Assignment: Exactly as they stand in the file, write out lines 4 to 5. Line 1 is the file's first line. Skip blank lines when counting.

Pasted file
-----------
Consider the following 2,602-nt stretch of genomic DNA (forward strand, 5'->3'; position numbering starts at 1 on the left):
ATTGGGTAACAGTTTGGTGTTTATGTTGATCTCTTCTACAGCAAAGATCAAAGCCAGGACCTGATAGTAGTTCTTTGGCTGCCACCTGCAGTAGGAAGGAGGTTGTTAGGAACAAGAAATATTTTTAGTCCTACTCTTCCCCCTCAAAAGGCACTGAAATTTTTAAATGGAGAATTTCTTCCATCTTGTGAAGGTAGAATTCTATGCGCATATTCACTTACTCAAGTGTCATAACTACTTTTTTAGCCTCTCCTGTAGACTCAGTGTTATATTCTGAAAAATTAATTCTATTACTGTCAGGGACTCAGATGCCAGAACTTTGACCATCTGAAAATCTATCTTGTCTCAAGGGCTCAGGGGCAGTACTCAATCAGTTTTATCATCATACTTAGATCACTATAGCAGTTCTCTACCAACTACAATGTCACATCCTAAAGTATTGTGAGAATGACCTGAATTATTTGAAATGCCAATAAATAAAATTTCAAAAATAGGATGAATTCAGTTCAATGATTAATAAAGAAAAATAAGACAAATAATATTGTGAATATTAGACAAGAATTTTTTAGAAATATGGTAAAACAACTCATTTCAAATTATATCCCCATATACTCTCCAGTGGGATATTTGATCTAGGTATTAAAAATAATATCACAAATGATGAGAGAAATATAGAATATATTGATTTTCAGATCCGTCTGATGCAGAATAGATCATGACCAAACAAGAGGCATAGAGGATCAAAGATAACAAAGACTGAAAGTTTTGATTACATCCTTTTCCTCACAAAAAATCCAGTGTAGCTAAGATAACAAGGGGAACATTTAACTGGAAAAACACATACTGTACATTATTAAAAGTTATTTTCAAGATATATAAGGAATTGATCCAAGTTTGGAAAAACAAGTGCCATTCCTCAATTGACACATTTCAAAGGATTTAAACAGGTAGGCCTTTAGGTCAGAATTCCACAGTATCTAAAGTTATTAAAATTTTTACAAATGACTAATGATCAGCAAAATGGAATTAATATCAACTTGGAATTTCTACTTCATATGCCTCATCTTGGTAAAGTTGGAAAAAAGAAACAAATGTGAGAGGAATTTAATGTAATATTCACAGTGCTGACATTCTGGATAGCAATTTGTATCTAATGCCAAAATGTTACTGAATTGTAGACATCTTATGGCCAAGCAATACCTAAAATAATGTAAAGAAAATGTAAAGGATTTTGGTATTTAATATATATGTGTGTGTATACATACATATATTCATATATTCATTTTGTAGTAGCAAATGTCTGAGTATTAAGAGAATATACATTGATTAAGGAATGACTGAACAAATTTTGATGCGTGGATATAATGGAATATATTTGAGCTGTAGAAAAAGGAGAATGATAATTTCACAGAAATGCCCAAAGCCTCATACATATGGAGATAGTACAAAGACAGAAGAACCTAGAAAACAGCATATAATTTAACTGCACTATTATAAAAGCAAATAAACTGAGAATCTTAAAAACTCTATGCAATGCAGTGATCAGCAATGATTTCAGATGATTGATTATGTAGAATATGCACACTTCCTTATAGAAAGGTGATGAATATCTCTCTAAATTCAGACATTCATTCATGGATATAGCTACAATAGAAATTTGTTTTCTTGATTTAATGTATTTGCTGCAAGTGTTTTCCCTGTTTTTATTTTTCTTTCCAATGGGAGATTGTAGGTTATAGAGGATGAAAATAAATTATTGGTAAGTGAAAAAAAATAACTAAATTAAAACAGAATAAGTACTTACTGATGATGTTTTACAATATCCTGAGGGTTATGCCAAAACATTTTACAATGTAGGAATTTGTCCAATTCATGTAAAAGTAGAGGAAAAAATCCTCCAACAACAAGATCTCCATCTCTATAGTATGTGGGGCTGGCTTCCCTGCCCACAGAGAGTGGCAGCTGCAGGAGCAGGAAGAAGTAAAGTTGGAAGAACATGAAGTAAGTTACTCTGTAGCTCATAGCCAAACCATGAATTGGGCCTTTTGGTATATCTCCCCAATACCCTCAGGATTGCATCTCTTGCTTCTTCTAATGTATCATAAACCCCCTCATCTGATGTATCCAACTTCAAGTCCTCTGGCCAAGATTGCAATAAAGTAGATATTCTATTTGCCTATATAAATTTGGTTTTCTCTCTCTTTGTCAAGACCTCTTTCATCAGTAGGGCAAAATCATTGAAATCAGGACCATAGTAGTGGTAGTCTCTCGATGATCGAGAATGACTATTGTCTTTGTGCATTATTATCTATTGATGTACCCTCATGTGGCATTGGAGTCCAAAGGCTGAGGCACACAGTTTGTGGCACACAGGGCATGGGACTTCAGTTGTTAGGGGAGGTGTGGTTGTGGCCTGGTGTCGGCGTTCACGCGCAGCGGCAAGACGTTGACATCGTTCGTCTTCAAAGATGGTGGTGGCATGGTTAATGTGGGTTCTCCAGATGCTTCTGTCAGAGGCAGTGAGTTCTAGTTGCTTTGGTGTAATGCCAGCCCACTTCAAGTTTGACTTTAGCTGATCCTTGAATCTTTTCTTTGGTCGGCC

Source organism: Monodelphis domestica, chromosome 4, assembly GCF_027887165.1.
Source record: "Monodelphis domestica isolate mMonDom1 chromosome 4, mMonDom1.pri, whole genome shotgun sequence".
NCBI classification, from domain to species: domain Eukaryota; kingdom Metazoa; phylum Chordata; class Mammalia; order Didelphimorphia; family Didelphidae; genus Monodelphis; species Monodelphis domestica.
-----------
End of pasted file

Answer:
Source record: "Monodelphis domestica isolate mMonDom1 chromosome 4, mMonDom1.pri, whole genome shotgun sequence".
NCBI classification, from domain to species: domain Eukaryota; kingdom Metazoa; phylum Chordata; class Mammalia; order Didelphimorphia; family Didelphidae; genus Monodelphis; species Monodelphis domestica.